Trip to Tromsø, Norway - January 2010
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A short summary
Gard and Nikki in a lavvu after our snowmobile trip at Lyngsfjorden AdventureThis trip report will focus on the trip that my wife, Nikki, and I took to Tromsø in the north of Norway from January 28th to January 31th 2010. In Tromsø we checked out sights such as Storsteinen, Tromsø museum, Polaria, Polarmuseet and we got to drive a snowmobile in the hunt for northern lights. The trip report is split into section and this first page will focus on the stay in Tromsø and our sightseeing there. On the next pages you will find information about the hotel we used (Radisson Blu), an interactive Google map of Tromsø and more photos from our stay in the city. Please get in touch if you have any questions or comments. All pictures are taken by Nikki and Gard with our Canon EOS 450D, Canon IXUS

The trip begins
Conditions were not ideal when traveling to TromsøI have been to Tromsø a few times before but that was 20 years ago when I was in the Royal Norwegian Navy. This time I went there for a long weekend to join Nikki as she was just done with a conference in Tromsø. I used SAS to get from Stavanger to Tromsø and that cost me 2377 kroner (about 400 USD). On January 28th I took a flight from Stavanger to Trondheim after work and it was only about a one hour flight. The landing with the Boeing 737 at Værnes was quite brutal and we landed in heavy snow. I had to wait for a bit for my next plane – due to clearing on the snow the flight was a bit delayed but soon I was on my way to Bodø and after a short stop there we continued to Tromsø. I landed in Tromsø at about 7.30 PM and it was a cold greeting. On the ground it was about -15 degrees Celsius (about 5 degrees Fahrenheit) and windy - which spells freezing cold.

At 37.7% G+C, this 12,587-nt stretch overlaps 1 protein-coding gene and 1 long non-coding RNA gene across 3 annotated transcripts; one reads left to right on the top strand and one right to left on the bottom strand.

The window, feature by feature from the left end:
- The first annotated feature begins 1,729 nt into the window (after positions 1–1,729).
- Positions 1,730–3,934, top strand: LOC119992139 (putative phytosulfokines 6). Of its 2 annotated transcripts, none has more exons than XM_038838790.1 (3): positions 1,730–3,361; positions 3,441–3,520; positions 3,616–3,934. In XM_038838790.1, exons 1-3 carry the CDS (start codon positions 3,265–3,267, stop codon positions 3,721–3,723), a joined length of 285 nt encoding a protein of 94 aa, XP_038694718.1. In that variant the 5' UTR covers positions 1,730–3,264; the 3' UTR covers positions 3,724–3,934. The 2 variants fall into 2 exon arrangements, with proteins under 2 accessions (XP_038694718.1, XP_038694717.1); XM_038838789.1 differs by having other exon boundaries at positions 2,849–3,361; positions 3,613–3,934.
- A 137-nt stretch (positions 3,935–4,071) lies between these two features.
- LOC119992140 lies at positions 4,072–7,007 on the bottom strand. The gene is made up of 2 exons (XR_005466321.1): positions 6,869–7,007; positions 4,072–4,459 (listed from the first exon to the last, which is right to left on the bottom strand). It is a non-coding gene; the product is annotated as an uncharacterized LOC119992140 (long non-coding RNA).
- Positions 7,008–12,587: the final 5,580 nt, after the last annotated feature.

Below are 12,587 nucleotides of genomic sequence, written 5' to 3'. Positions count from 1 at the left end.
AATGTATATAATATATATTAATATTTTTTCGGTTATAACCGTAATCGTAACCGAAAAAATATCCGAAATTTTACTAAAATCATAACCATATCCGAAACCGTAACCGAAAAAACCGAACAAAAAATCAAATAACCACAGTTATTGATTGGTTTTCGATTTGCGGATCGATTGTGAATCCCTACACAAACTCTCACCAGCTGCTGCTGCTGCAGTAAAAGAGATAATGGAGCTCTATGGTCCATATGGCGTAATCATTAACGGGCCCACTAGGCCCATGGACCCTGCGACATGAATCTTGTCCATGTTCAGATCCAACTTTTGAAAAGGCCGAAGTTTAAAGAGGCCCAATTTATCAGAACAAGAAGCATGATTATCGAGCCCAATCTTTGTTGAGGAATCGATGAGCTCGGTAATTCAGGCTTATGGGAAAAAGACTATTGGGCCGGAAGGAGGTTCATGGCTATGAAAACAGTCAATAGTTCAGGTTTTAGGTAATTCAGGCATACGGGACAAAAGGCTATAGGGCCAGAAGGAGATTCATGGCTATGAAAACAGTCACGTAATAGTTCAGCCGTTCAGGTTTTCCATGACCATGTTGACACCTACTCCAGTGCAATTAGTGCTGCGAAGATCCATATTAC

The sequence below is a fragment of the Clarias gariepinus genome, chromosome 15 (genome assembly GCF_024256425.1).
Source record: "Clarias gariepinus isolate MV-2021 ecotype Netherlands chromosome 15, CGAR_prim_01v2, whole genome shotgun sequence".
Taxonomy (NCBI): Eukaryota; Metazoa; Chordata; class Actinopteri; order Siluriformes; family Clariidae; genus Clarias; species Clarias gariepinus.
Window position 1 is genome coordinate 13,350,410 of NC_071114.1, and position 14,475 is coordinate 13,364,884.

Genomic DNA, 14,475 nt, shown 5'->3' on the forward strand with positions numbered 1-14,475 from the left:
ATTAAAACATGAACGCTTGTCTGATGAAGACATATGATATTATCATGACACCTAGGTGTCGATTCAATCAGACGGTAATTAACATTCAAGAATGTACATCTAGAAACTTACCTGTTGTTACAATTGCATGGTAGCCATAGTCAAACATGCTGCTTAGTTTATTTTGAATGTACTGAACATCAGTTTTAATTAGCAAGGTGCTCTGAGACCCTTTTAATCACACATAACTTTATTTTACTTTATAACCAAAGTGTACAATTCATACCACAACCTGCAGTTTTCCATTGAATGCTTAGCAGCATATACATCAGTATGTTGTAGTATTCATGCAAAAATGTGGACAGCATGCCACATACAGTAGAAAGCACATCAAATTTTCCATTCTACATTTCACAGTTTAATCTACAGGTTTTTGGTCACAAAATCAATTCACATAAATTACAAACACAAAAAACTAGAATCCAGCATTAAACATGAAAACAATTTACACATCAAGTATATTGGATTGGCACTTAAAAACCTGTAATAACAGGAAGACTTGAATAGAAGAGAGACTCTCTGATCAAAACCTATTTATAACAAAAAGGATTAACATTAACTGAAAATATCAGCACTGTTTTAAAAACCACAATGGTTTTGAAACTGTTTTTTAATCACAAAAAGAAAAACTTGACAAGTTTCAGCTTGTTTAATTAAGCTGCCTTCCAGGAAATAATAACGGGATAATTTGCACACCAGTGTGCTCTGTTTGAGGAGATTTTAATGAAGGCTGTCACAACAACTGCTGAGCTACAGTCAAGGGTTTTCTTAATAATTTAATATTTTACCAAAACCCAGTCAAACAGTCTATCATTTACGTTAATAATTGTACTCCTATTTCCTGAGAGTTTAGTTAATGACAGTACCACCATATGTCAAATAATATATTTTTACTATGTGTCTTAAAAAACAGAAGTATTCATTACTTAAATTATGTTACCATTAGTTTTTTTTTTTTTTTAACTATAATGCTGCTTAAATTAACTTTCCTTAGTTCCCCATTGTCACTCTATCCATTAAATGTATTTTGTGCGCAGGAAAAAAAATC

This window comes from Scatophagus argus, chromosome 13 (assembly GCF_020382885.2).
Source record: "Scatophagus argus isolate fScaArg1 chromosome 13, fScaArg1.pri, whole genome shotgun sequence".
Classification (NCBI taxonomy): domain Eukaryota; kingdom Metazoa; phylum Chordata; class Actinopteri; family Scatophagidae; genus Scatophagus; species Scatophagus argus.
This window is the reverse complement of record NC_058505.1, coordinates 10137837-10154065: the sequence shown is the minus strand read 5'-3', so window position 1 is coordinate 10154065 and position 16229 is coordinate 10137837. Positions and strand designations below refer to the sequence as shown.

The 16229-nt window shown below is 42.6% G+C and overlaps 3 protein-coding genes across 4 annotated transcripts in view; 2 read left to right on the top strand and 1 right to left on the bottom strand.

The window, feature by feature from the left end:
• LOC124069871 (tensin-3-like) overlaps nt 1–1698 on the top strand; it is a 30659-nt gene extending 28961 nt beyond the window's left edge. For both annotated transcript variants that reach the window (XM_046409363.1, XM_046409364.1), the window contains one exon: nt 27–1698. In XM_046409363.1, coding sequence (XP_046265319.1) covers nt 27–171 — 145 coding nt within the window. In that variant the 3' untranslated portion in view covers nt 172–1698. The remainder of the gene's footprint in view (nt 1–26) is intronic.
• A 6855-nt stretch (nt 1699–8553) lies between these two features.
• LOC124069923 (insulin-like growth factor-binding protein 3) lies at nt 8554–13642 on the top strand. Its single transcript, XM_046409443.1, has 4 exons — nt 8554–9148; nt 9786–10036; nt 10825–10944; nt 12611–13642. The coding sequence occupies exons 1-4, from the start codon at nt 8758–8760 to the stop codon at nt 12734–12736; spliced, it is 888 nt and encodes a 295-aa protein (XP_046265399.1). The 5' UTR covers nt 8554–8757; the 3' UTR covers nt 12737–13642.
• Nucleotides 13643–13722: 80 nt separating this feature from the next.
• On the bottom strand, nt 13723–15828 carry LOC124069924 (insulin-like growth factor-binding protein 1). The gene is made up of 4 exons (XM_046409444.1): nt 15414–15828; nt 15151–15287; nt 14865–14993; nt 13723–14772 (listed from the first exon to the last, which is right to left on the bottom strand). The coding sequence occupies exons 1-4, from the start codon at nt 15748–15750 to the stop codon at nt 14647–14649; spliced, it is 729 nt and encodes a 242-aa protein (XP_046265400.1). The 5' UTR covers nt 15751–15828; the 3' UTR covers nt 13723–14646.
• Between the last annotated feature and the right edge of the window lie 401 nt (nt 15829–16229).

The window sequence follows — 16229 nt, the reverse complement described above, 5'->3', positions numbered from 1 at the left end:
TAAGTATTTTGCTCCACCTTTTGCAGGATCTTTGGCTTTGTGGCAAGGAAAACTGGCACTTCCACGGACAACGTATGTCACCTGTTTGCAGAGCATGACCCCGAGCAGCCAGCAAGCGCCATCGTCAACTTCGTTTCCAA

Note: Tromsø has about 66.500 inhabitants and is located at about 69.3 degrees north which means that it is on the same latitude as northern Alaska

Radisson Blu in TromsøIt didn’t take long to get out of the airport and I went outside in the cold to wait for a taxi. After a short time we were about 20 people waiting in line and there were no taxis in sight. But luckily there was a sort of indoor area where we could wait for the taxi without being exposed to the cold wind directly. I was prepared for this kind of weather so I did have a fleece hat and gloves and it gave me some sort of protection but I saw a few others that were freezing. After a while the taxis did start to pour in and soon I was on my way to the hotel. Tromsø is located on the small island Tromsøya and it only takes about 10 minutes to the the downtown area. I stayed at Radisson Blu and you can read about my hotel experience here.

Note: Currency in Norway is Norwegian Kroner. At the moment 1 USD is about 6 Kroner. You can get local currency at ATM's around town and you can use credit cars in most places.

Spareribs at Egon in TromsøThere are a few places to choose from when it comes to eating in Tromsø – one of the most popular places seems to be Skarven and we headed over there in hope to find a table even if we had no reservation. But when we got there, all the restaurants were full and even if we begged the manager to squeeze us in he did not give in. I guess they must have been completely full due to the Nordlysfestivalen (a music festival held in Tromsø). As we were starving and cold we just tried to find the first place with a vacant table and we ended up at Egon – a Norwegian version of Applebee’s I guess. Decent food at a reasonable price. We paid 600 kroner for chicken dish for me, spareribs for Nikki and some house wine.